The Orkney Museum

Categories: Made in Orkney, Visitor Attractions

The Orkney Museum tells the story of Orkney, from the Stone Age, to the Picts and Vikings, right through to the present day.

There is a large collection of old photos and plenty of activities to amuse younger visitors. The Museum’s collection is of international importance and it has a changing temporary exhibition programme.

The museum is housed in Tankerness House. For three centuries this was the home of the Baikie family of Tankerness, whose estate gave the house its name. It opened as a museum in 1968 and is an A-listed building. The Baikie Library and Drawing Room gives the visitor an idea of how the house looked when it was a family home.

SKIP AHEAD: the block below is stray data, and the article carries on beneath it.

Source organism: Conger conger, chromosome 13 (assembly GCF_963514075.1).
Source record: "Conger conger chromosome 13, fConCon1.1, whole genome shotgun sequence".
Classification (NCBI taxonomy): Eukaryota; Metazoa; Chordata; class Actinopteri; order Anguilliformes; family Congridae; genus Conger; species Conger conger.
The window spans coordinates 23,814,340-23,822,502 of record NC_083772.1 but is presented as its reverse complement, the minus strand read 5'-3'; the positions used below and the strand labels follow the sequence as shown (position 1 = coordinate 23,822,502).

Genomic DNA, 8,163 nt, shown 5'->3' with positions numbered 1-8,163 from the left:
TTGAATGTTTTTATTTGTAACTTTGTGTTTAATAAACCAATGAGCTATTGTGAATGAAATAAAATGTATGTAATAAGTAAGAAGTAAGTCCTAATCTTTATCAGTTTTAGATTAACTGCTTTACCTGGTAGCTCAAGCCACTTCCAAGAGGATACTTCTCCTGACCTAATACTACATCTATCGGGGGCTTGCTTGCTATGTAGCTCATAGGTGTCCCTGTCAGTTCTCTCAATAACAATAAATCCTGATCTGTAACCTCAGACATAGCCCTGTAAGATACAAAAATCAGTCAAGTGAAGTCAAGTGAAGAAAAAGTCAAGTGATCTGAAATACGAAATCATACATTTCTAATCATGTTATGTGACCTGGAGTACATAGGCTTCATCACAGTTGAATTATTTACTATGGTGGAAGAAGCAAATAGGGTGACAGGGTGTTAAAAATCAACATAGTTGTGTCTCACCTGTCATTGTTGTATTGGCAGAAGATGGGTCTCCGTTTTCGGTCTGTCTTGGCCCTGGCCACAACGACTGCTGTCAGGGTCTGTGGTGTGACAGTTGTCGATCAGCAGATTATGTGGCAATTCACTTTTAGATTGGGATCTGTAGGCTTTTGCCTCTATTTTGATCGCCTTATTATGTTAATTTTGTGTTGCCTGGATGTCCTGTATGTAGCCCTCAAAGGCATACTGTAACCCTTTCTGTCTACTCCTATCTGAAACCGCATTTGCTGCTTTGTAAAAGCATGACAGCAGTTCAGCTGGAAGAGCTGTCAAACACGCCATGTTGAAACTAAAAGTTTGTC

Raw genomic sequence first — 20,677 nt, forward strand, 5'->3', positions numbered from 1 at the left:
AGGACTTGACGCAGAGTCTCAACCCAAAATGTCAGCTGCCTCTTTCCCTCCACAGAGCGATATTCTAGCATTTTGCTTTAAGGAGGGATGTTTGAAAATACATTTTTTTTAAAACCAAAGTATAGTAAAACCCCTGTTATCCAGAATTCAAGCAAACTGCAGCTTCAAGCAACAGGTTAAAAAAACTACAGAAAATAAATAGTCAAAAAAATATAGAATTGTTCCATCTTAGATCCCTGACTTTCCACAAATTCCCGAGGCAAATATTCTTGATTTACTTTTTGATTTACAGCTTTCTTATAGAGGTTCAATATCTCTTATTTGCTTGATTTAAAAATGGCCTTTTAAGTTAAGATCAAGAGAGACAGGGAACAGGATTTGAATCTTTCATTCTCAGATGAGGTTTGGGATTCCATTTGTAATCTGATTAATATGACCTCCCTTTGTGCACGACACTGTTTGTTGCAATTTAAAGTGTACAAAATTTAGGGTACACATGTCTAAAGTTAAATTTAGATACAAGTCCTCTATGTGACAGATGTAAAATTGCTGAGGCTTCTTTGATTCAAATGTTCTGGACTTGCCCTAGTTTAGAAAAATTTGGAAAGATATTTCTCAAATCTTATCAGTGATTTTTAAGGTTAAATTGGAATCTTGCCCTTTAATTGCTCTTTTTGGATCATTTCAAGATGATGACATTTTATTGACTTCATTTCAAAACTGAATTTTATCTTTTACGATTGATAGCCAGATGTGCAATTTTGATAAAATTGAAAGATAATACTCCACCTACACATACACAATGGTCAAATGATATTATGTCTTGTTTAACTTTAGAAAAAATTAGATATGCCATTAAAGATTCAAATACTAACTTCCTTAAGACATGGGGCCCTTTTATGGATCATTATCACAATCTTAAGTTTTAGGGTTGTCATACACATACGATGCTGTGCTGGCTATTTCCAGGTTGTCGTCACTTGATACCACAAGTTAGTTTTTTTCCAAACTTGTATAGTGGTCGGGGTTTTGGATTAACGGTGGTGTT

The North and South wings of the house were originally manses for the Cathedral clergy. After the reformation they were bought by Gilbert Foulzie, the first Protestant minister, who in 1574 built the arched gateway that bears his coat of arms.

Disabled access is available from Tankerness Gardens, which is a lovely tranquil space in the heart of Kirkwall. There are 2 single stair lifts in the museum. Access to the 19th and 20th century galleries can be facilitated from Broad Street if museum staff are contacted either in person or by phoning 01856 873191.


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This project was part-financed by the Scottish Government and the European Community Orkney Leader 2007-13 Programme.